While we all recognize how pernicious compensation inequities can be, determining if they exist within our own organizations can be challenging. Most employees only know their own salaries, or perhaps the salaries of a few close colleagues. And staff who do have access to comprehensive compensation data (Finance and HR Directors, school leaders, CEOs/CFOs, etc) may not be sure how to most effectively analyze salaries across job profiles, locations, and other demographics. 

Of course we all hope that compensation inequities do not exist at our organization, but given our country’s history of pervasive compensation inequality, it is essential that talent/HR leaders (those staff who are entrusted to manage compensation data) take active steps to understand what is really going on within the systems they oversee.


What this guide will (and will not) help you do

The EdFuel Pay Equity Audit Guide offers a step-by-step process (with examples) to analyze compensation practices and equity trends within your own organization. Put simply, it is a starting place to examine whether race, gender, and other demographic factors that shouldn’t be related to compensation are systematically influencing how people from certain backgrounds are paid.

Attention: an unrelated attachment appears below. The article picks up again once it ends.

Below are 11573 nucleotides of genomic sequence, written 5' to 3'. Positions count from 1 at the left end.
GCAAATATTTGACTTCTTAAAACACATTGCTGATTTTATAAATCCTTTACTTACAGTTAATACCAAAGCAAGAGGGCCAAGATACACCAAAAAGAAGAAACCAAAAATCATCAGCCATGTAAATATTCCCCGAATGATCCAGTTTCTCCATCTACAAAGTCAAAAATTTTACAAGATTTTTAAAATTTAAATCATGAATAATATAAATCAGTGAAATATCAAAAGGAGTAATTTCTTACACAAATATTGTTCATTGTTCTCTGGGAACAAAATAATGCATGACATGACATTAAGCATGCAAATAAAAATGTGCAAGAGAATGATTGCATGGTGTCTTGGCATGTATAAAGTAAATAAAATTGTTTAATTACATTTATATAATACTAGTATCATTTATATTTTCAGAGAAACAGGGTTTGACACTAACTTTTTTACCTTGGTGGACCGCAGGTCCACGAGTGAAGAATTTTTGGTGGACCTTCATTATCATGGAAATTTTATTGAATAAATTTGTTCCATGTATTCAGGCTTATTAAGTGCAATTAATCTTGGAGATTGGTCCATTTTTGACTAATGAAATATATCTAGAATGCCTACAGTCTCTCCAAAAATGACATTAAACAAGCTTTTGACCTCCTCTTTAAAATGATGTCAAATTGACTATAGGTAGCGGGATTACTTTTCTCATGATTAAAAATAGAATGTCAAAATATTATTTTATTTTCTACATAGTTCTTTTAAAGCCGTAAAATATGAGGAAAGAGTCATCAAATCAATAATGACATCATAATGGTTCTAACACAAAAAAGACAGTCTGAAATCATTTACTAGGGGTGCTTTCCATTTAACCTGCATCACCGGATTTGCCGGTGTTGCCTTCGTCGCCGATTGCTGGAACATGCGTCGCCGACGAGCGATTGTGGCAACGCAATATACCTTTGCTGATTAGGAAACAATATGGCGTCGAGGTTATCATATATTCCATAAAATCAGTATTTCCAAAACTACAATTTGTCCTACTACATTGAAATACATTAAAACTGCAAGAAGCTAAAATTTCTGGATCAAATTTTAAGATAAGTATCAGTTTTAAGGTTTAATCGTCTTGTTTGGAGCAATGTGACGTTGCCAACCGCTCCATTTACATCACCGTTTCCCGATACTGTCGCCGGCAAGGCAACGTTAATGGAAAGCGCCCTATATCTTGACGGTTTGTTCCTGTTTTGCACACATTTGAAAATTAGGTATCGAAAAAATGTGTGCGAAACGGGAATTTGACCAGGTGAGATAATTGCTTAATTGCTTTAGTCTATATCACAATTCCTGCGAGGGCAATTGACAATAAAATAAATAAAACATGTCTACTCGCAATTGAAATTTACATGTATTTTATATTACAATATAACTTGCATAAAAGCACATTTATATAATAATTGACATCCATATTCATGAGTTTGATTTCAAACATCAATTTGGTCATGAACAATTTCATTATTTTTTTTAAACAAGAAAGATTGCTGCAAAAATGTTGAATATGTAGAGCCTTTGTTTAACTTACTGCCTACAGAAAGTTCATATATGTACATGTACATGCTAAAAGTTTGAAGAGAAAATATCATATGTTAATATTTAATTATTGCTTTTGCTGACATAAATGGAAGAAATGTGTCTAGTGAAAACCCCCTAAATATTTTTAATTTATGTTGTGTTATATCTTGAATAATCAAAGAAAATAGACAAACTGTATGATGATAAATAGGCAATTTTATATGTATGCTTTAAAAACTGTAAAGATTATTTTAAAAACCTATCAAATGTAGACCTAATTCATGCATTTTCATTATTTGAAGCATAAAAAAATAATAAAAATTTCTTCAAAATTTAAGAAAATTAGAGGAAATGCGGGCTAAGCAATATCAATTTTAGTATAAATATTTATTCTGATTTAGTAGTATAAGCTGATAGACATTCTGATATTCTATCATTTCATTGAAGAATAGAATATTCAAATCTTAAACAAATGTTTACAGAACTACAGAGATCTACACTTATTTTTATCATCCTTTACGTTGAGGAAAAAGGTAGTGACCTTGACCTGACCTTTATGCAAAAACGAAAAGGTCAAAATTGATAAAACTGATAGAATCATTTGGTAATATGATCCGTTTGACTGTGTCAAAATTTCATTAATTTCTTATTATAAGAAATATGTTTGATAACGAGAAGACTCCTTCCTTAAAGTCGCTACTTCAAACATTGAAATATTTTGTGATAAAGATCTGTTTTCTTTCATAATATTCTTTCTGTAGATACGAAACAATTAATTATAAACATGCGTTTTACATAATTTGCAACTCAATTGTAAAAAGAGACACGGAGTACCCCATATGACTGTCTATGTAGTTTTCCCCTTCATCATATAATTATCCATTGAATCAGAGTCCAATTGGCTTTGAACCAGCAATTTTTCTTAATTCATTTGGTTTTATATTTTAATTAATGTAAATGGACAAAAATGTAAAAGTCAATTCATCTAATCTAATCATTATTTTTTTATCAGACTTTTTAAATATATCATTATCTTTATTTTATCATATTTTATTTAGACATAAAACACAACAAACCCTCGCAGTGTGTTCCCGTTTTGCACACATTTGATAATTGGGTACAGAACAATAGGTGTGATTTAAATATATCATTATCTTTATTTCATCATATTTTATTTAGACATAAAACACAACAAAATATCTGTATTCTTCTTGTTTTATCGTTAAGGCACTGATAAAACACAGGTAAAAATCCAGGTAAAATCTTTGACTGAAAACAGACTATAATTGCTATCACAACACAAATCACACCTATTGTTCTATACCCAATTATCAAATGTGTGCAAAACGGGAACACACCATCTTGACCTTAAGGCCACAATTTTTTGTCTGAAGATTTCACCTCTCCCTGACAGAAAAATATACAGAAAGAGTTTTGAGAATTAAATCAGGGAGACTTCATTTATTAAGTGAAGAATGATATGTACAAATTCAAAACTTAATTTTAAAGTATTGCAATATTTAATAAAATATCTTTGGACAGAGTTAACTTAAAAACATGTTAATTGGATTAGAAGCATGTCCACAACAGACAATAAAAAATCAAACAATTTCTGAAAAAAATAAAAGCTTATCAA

This guide will not be that helpful in analyzing compensation for individuals. It will not tell you how much each employee “should” make, or whether each person’s salary is “fair” given their function, experience, skill set, performance, or other factors. What it will help you do is identify, at scale, any differences in compensation that may be attributable to race, gender, or other aspects of identity that are meaningful to you and your colleagues.

Given this org-wide lens, here are a few types of questions you might explore with this guide:

  • Gender